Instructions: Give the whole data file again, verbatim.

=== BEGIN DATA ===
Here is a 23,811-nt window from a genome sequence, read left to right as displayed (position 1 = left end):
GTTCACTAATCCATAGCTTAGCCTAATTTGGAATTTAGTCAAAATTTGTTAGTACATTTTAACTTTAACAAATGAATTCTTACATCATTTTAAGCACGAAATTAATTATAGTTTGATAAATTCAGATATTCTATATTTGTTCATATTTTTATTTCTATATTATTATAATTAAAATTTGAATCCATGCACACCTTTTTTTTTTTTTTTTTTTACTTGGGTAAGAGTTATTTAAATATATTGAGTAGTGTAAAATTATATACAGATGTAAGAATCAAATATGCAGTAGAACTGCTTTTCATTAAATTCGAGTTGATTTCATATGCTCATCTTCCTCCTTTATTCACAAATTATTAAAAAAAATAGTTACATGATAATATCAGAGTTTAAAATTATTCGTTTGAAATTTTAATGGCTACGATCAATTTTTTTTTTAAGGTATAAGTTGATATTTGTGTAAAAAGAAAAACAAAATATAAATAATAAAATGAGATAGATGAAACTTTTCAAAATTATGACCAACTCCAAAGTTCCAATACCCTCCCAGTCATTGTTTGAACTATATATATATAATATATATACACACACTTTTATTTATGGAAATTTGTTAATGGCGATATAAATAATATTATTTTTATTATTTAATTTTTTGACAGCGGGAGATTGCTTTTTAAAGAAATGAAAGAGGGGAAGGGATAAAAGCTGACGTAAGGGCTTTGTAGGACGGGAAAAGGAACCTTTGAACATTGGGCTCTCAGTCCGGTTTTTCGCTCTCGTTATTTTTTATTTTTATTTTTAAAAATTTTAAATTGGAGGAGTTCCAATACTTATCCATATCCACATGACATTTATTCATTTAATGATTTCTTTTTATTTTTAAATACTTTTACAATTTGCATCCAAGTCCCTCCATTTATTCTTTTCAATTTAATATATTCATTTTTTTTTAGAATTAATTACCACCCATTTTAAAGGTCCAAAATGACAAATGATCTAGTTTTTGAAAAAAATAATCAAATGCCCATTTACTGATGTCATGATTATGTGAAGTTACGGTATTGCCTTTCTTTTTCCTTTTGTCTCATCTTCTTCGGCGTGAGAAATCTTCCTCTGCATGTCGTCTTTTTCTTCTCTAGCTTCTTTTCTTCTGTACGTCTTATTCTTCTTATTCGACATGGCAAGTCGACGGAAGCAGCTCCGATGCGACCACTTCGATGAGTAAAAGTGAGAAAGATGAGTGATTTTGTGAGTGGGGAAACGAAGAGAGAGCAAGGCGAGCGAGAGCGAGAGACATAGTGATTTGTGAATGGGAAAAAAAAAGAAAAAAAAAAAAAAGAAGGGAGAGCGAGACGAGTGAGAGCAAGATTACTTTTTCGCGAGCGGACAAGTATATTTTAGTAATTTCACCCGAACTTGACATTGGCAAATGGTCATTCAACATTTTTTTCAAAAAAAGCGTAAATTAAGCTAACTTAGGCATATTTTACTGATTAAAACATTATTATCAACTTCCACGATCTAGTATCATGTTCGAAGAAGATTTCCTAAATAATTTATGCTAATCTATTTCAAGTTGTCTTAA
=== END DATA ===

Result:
Here is a 23,811-nt window from a genome sequence, read left to right as displayed (position 1 = left end):
GTTCACTAATCCATAGCTTAGCCTAATTTGGAATTTAGTCAAAATTTGTTAGTACATTTTAACTTTAACAAATGAATTCTTACATCATTTTAAGCACGAAATTAATTATAGTTTGATAAATTCAGATATTCTATATTTGTTCATATTTTTATTTCTATATTATTATAATTAAAATTTGAATCCATGCACACCTTTTTTTTTTTTTTTTTTTACTTGGGTAAGAGTTATTTAAATATATTGAGTAGTGTAAAATTATATACAGATGTAAGAATCAAATATGCAGTAGAACTGCTTTTCATTAAATTCGAGTTGATTTCATATGCTCATCTTCCTCCTTTATTCACAAATTATTAAAAAAAATAGTTACATGATAATATCAGAGTTTAAAATTATTCGTTTGAAATTTTAATGGCTACGATCAATTTTTTTTTTAAGGTATAAGTTGATATTTGTGTAAAAAGAAAAACAAAATATAAATAATAAAATGAGATAGATGAAACTTTTCAAAATTATGACCAACTCCAAAGTTCCAATACCCTCCCAGTCATTGTTTGAACTATATATATATAATATATATACACACACTTTTATTTATGGAAATTTGTTAATGGCGATATAAATAATATTATTTTTATTATTTAATTTTTTGACAGCGGGAGATTGCTTTTTAAAGAAATGAAAGAGGGGAAGGGATAAAAGCTGACGTAAGGGCTTTGTAGGACGGGAAAAGGAACCTTTGAACATTGGGCTCTCAGTCCGGTTTTTCGCTCTCGTTATTTTTTATTTTTATTTTTAAAAATTTTAAATTGGAGGAGTTCCAATACTTATCCATATCCACATGACATTTATTCATTTAATGATTTCTTTTTATTTTTAAATACTTTTACAATTTGCATCCAAGTCCCTCCATTTATTCTTTTCAATTTAATATATTCATTTTTTTTTAGAATTAATTACCACCCATTTTAAAGGTCCAAAATGACAAATGATCTAGTTTTTGAAAAAAATAATCAAATGCCCATTTACTGATGTCATGATTATGTGAAGTTACGGTATTGCCTTTCTTTTTCCTTTTGTCTCATCTTCTTCGGCGTGAGAAATCTTCCTCTGCATGTCGTCTTTTTCTTCTCTAGCTTCTTTTCTTCTGTACGTCTTATTCTTCTTATTCGACATGGCAAGTCGACGGAAGCAGCTCCGATGCGACCACTTCGATGAGTAAAAGTGAGAAAGATGAGTGATTTTGTGAGTGGGGAAACGAAGAGAGAGCAAGGCGAGCGAGAGCGAGAGACATAGTGATTTGTGAATGGGAAAAAAAAAGAAAAAAAAAAAAAAGAAGGGAGAGCGAGACGAGTGAGAGCAAGATTACTTTTTCGCGAGCGGACAAGTATATTTTAGTAATTTCACCCGAACTTGACATTGGCAAATGGTCATTCAACATTTTTTTCAAAAAAAGCGTAAATTAAGCTAACTTAGGCATATTTTACTGATTAAAACATTATTATCAACTTCCACGATCTAGTATCATGTTCGAAGAAGATTTCCTAAATAATTTATGCTAATCTATTTCAAGTTGTCTTAA